FREMONT, Calif. - Workers at Tesla's Fremont plant are getting injured at a much higher rate than the average auto industry worker, according to a new report that the automaker disputes.
Worksafe, a Bay Area nonprofit that specializes in workplace health and safety issues, created the report by analyzing public data from Tesla.
Their analysis was initiated after the United Auto Workers approached them with complaints from Tesla workers about health and safety.
Worksafe found that the total recordable incidence rate for Tesla's Fremont plant was 31 percent higher than the industry-wide rate in 2015 with an average of 8.8 injuries per 100 workers. The industry average over that same period was 6.7 injuries per 100 workers.
The rate, according to the report, dipped slightly for 2016 to 8.1 injuries per 100 workers. "Tesla is about 30 percent higher than the industry average in terms of overall injuries, and more than double the industry average in terms of more serious injuries," Worksafe Executive Director Doug Parker said.
The report states that the rate of serious injuries at the plant known as Days Away, Restrictions and Transfers (DART) was approximately double the industry average for 2015. A serious injury is one that results in days away from work, restricted duty, or a job transfer. Tesla's DART rate for 2015, according to the report, was 7.9 compared with 3.9 for the rest of the industry.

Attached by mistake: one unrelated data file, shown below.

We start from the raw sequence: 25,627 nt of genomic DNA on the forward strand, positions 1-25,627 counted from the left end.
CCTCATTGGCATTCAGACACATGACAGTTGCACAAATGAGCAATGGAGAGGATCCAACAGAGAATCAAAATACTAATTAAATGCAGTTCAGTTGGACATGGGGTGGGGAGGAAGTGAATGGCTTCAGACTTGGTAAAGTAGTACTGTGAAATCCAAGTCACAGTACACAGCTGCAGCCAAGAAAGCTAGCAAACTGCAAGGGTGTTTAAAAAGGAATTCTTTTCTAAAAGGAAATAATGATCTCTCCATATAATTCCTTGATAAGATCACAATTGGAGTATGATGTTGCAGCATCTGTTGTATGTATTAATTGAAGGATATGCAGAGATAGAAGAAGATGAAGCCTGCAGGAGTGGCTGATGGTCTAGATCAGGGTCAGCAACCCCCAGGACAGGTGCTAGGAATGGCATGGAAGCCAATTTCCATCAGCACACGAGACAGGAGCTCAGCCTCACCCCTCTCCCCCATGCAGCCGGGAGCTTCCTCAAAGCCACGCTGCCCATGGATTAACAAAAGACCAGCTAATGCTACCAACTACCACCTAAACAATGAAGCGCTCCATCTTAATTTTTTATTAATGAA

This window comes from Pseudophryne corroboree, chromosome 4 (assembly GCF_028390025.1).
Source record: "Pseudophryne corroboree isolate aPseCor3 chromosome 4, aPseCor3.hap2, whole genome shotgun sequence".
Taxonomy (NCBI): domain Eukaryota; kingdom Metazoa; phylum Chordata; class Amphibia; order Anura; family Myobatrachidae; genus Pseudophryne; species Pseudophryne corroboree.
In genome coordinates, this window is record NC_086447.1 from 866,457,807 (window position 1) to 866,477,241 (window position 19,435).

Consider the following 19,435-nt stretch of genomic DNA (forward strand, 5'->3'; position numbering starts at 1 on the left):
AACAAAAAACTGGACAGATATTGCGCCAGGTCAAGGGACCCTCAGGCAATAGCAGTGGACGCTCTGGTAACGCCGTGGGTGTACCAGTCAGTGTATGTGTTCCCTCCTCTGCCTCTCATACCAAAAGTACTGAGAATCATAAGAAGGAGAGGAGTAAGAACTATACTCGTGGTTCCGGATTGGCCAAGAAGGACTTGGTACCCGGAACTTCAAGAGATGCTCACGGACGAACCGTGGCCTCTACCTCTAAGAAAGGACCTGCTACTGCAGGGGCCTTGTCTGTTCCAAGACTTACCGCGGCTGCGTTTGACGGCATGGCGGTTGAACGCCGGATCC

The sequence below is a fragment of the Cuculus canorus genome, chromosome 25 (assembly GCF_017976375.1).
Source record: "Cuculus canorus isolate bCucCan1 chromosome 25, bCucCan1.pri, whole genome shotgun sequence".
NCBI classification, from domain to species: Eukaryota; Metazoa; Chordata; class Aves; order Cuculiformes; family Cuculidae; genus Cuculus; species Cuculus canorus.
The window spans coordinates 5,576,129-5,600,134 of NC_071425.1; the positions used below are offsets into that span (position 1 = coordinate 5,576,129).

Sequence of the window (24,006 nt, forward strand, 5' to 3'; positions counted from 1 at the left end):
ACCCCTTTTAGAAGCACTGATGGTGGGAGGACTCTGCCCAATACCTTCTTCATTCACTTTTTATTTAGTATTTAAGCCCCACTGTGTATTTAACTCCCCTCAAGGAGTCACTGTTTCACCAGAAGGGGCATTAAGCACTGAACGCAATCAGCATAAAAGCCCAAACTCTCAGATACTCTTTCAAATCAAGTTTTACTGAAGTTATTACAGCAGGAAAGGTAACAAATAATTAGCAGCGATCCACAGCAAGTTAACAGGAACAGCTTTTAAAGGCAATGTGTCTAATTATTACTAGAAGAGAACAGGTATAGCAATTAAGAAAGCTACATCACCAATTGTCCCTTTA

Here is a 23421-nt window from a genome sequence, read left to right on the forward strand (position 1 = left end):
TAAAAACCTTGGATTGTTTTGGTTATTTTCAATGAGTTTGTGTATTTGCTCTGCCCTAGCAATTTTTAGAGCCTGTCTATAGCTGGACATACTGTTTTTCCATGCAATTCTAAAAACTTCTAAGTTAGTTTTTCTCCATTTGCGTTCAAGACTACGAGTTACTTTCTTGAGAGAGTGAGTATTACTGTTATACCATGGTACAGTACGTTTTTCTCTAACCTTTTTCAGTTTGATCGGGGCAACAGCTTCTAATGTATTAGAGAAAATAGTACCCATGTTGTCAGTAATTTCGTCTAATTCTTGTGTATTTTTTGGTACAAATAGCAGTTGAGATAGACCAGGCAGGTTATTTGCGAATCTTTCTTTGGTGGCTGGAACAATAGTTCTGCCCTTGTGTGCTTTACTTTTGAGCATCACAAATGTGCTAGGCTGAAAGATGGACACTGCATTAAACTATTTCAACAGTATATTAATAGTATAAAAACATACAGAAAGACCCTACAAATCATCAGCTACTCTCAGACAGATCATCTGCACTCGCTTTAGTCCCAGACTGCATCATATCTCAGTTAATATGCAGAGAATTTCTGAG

In a statement on their blog, Tesla said the questions being raised about safety at the plant was related to the United Automobile Workers attempt to organize workers.
"We may have had some challenges in the past as we were learning how to become a car company, but what matters is the future and with the changes we've made, we now have the lowest injury rate in the industry by far," said a Tesla spokesperson in a written statement. "Our goal is to have as close to zero injuries as humanly possible and to become the safest factory in the auto industry."
Kristen Sze will have the latest on this report starting at 4 p.m. on ABC7 News. Click here to follow her on Twitter.
Click here for more stories about Tesla.